Was it choice or destiny that drove her to being a Truck driver?
“Nobody believes that I drive trucks – whether then or now. They assume that I am the driver’s woman. Mechanics on the highway looking for a scooty or a car to fix a punctured tyre. But I show them my 10-wheeler. (laughs). Men at dhabas and elsewhere leer at me, but when they see me at the wheel their look changes dramatically. But none of this bothers me, it never did. I have taught my children the same,” says Ms. Yogita Raghuvanshi, a Lawyer who drives trucks. This is all about the first woman truck driver of India who has already driven 5 lakh kilometres by 2013.
"Great Things Happen When You Move.”
Yogita Raghuvanshi was brought up in Nandurbar in Maharashtra. She graduated in Commerce and Law. She was married off to a Bhopal man in 1991. At the time of her wedding, her husband's family claimed that he is a lawyer practicing in the Bhopal High Court which turned out to be untrue. Yogita still found happiness for herself in such a relationship and had two jewel-like children Yashika and Yashwin. However, in 2003, Yogita lost her husband in a tragic road accident. What came as a lump on the soaring throat is the news of her brother's demise who set to attend her husband's funeral. She was 33 years old then and her family claimed her husband's property along with his house. Her father also wished that she should transfer the power of attorney of her husband’s three trucks while she transferred her husband’s company in her name. This is how this young mother of two became the owner of Rajhans Transport Company. She, being a law graduate, didn't choose to practice law and decided to turn to trucking instead. She has a valid explanation for this. Had she taken up the legal profession, she must have to practice as a junior to some lawyer in the initial days which will give her nothing more than peanuts. In a position she was in at that time, she wanted immediate and stable income. Thus she chose truck driving over the legal profession. "If I had opted to be junior to some lawyer and enter the legal profession, I would have got only a pittance for the many initial years. But I learnt that driving trucks meant instant wages and greater stability. In a country that is developing at such a rapid pace, there will always be work for a truck driver.”. Yogita employed a driver initially but she made losses and this made her hold the wheel herself. "I decided to take the matters into my own hands, changed the course of my life from losses to profitability and realised that Great Things Happen When You Move and once you start moving, the barriers and roadblocks mean nothing.", she said. This woman of mettle who grew up as a tomboy thus became the first woman to have stepped into truck driving, a male-dominated sphere.
UnKnown Route - So what?
Yogita first drove the wheel of her truck on the highway to reach Ahmedabad from Bhopal, a route that is totally alien to her. "I trusted my instincts and my confidence. I didn’t even know the roads or which road leads to which highway. I kept asking people for directions and kept moving ahead towards my destination,” she says. There you go, from then on, this lady never looked back.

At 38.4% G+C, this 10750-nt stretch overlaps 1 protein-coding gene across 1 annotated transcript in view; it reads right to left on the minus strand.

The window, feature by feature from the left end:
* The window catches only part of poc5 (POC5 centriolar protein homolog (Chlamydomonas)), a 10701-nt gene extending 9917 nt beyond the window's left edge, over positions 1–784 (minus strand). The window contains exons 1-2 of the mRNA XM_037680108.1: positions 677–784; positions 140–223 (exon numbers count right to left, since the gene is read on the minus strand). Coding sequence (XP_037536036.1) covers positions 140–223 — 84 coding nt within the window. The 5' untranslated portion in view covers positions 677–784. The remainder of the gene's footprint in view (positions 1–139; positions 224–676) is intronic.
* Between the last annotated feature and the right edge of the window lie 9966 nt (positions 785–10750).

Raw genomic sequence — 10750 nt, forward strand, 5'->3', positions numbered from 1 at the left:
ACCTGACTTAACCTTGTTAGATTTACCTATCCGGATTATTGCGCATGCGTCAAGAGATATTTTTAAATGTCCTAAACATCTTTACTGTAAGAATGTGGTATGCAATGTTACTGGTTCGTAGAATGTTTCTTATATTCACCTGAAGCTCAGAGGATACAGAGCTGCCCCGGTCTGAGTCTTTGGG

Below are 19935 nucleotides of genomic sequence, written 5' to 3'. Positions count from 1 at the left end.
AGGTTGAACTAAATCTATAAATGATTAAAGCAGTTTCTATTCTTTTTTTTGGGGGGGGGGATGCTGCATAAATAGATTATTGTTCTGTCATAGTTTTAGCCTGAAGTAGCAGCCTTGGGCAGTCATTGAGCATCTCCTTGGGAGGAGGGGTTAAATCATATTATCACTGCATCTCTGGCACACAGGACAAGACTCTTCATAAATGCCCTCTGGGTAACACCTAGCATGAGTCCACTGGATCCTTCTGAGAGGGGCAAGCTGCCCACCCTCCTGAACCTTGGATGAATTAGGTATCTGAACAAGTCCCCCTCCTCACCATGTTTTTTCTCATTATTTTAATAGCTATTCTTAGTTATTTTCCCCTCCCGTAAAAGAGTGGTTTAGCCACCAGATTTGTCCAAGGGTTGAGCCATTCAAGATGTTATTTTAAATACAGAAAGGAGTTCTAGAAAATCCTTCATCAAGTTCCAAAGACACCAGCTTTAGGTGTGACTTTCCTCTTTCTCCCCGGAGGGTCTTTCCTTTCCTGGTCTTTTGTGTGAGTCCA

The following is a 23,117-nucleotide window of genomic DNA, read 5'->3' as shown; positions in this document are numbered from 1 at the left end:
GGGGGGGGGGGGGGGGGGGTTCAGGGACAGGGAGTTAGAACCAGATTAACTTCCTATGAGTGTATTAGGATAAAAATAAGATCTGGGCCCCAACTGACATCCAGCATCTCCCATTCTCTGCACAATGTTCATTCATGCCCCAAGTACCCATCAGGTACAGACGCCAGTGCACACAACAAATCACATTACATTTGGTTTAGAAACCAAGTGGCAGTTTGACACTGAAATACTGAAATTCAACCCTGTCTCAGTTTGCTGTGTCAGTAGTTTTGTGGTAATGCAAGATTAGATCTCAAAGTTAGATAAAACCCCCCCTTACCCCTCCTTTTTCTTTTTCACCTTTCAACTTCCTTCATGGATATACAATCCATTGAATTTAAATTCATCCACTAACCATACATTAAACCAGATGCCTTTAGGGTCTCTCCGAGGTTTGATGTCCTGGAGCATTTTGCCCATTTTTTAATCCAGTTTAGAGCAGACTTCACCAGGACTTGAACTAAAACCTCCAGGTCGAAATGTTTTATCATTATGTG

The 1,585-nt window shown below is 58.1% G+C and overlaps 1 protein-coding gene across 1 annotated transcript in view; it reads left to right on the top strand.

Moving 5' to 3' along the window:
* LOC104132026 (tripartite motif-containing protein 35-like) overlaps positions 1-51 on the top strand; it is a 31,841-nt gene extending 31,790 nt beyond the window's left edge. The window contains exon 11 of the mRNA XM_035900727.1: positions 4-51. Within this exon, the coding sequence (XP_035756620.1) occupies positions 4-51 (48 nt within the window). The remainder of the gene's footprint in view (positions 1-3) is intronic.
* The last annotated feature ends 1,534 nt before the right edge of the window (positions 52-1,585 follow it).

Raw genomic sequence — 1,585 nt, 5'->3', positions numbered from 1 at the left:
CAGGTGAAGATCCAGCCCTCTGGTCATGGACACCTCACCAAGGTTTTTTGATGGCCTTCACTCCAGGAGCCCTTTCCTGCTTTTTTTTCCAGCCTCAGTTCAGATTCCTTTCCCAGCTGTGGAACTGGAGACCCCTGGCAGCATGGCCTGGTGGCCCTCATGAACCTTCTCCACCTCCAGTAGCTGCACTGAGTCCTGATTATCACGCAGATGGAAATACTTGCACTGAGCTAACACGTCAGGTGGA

Female? No, You Don't Belong Here - Well, She Doesn't Care:
Yogita says that being a female, she had to face everything that society subjects someone to, who don't fall into the stereotypical gender roles. She underwent the same treatment as every other woman who would challenge the archetypal gender roles would undergo. But she ignored all of them. "None of the negativity bothers me, it never did. I have taught my children the same", Raghuvanshi, who traversed the longest haul, Bhopal-Kerala-Jammu-Jalandhar-Indore-Bhopal in less than 10 days, says.
Award-winning Truck Driver:
Her grit and determination were recognised when, in 2013, she was presented with a Mahindra truck along with bestowing on her, the Mahindra Transport Excellence Award. She says that it is so good to see many women coming forward to take up challenging roles these days. She advises all the women out there not to be afraid to break stereotypes. “All I want to tell women is that one must have self-belief and must not succumb to what the world perceives about them. If we want, we can do anything and break social stereotypes. I feel extremely powerful behind this wheel and I am proud to have taken up a job that is remotely associated with women. I love to take challenges head-on every day in my field of work, and this gives me a lot of confidence,” she says.
Giving Back To The Society:
Yogita, who sees children waiting outside the locked school gates while she is driving by the villages says that she would teach them in future. “It is a despairing sight. I plan to teach these children when I am done with trucking,” she says.
Creepy looks at dhabas and highways, inaccessible toilets at the factories where she loads and unloads her truck - everything that haunts her on a daily basis never stopped the ten tyres of her truck so far and the journey continues.
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